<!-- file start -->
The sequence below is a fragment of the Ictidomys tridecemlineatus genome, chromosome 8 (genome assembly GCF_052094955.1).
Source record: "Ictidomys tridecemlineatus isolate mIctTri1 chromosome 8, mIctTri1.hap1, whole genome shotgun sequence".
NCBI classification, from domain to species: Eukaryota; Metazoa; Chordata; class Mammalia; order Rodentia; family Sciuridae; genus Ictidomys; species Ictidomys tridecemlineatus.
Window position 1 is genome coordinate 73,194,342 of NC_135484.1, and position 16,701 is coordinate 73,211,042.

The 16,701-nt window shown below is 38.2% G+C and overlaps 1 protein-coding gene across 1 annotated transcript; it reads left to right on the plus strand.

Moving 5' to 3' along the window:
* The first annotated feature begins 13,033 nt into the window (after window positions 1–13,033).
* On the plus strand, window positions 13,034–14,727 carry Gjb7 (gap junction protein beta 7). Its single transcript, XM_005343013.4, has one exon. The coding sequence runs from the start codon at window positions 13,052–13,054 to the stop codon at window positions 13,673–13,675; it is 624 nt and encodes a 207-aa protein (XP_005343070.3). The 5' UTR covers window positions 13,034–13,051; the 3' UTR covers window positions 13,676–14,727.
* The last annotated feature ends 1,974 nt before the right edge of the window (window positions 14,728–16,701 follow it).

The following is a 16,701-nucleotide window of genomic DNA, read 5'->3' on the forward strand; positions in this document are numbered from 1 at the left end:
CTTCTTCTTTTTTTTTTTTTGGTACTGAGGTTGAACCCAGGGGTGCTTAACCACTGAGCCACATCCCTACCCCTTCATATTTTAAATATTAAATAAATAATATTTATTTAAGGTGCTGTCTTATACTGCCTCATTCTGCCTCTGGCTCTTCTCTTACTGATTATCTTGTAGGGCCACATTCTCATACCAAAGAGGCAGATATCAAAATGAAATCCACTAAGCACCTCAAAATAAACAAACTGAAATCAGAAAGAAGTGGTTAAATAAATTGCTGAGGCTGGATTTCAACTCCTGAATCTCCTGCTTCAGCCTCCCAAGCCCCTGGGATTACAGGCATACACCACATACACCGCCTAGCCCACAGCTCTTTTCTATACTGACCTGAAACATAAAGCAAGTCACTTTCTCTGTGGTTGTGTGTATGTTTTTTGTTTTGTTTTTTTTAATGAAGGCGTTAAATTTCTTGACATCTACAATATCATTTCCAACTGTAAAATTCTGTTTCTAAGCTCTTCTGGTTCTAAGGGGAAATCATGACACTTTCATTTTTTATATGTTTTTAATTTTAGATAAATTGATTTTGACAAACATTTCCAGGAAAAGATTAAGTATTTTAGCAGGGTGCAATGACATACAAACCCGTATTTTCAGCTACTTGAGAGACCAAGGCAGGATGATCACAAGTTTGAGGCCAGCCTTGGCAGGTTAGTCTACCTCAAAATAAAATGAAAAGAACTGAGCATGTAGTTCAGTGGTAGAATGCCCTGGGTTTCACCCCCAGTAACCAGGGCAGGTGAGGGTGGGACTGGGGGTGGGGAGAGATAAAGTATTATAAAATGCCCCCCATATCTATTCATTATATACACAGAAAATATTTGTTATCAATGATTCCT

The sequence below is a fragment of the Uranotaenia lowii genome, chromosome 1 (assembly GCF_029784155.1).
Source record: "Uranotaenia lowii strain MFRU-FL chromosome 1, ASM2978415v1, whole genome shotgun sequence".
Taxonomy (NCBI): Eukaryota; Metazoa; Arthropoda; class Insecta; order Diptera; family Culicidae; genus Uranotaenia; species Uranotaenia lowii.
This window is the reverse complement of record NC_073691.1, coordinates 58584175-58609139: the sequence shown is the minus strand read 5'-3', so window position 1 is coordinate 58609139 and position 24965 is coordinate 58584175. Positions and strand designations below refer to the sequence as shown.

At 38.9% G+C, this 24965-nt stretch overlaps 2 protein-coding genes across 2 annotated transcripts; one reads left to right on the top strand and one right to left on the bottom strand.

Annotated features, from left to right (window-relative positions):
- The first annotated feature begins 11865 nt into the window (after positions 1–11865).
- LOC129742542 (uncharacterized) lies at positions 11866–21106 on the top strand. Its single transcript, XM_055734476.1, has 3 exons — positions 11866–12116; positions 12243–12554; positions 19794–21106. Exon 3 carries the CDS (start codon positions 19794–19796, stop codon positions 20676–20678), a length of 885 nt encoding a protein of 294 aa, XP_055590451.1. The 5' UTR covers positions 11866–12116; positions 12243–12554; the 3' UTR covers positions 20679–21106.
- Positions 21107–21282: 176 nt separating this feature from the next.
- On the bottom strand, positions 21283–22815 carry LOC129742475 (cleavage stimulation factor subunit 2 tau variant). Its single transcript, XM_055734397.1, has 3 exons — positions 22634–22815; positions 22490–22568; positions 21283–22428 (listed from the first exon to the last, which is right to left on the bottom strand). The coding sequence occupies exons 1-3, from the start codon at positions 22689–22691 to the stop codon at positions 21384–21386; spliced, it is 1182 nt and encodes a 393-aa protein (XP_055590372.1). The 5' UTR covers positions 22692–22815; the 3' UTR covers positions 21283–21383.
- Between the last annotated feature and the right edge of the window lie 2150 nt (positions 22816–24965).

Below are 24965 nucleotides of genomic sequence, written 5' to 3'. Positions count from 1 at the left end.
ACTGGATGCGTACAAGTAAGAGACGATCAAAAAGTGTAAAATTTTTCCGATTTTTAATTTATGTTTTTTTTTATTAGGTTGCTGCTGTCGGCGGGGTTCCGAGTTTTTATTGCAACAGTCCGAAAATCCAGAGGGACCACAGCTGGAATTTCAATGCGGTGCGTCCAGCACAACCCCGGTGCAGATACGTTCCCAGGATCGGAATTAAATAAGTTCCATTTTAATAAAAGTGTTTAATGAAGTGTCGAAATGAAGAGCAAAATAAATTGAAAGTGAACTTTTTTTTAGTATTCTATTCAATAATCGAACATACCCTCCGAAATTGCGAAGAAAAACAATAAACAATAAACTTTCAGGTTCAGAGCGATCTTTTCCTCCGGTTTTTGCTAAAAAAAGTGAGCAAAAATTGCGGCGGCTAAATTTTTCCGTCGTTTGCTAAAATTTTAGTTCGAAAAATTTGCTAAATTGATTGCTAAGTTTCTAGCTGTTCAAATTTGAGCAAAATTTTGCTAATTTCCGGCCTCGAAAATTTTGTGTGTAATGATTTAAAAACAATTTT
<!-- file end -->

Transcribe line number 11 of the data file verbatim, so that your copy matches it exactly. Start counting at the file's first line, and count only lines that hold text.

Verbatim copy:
CTTCTTCTTTTTTTTTTTTTGGTACTGAGGTTGAACCCAGGGGTGCTTAACCACTGAGCCACATCCCTACCCCTTCATATTTTAAATATTAAATAAATAATATTTATTTAAGGTGCTGTCTTATACTGCCTCATTCTGCCTCTGGCTCTTCTCTTACTGATTATCTTGTAGGGCCACATTCTCATACCAAAGAGGCAGATATCAAAATGAAATCCACTAAGCACCTCAAAATAAACAAACTGAAATCAGAAAGAAGTGGTTAAATAAATTGCTGAGGCTGGATTTCAACTCCTGAATCTCCTGCTTCAGCCTCCCAAGCCCCTGGGATTACAGGCATACACCACATACACCGCCTAGCCCACAGCTCTTTTCTATACTGACCTGAAACATAAAGCAAGTCACTTTCTCTGTGGTTGTGTGTATGTTTTTTGTTTTGTTTTTTTTAATGAAGGCGTTAAATTTCTTGACATCTACAATATCATTTCCAACTGTAAAATTCTGTTTCTAAGCTCTTCTGGTTCTAAGGGGAAATCATGACACTTTCATTTTTTATATGTTTTTAATTTTAGATAAATTGATTTTGACAAACATTTCCAGGAAAAGATTAAGTATTTTAGCAGGGTGCAATGACATACAAACCCGTATTTTCAGCTACTTGAGAGACCAAGGCAGGATGATCACAAGTTTGAGGCCAGCCTTGGCAGGTTAGTCTACCTCAAAATAAAATGAAAAGAACTGAGCATGTAGTTCAGTGGTAGAATGCCCTGGGTTTCACCCCCAGTAACCAGGGCAGGTGAGGGTGGGACTGGGGGTGGGGAGAGATAAAGTATTATAAAATGCCCCCCATATCTATTCATTATATACACAGAAAATATTTGTTATCAATGATTCCT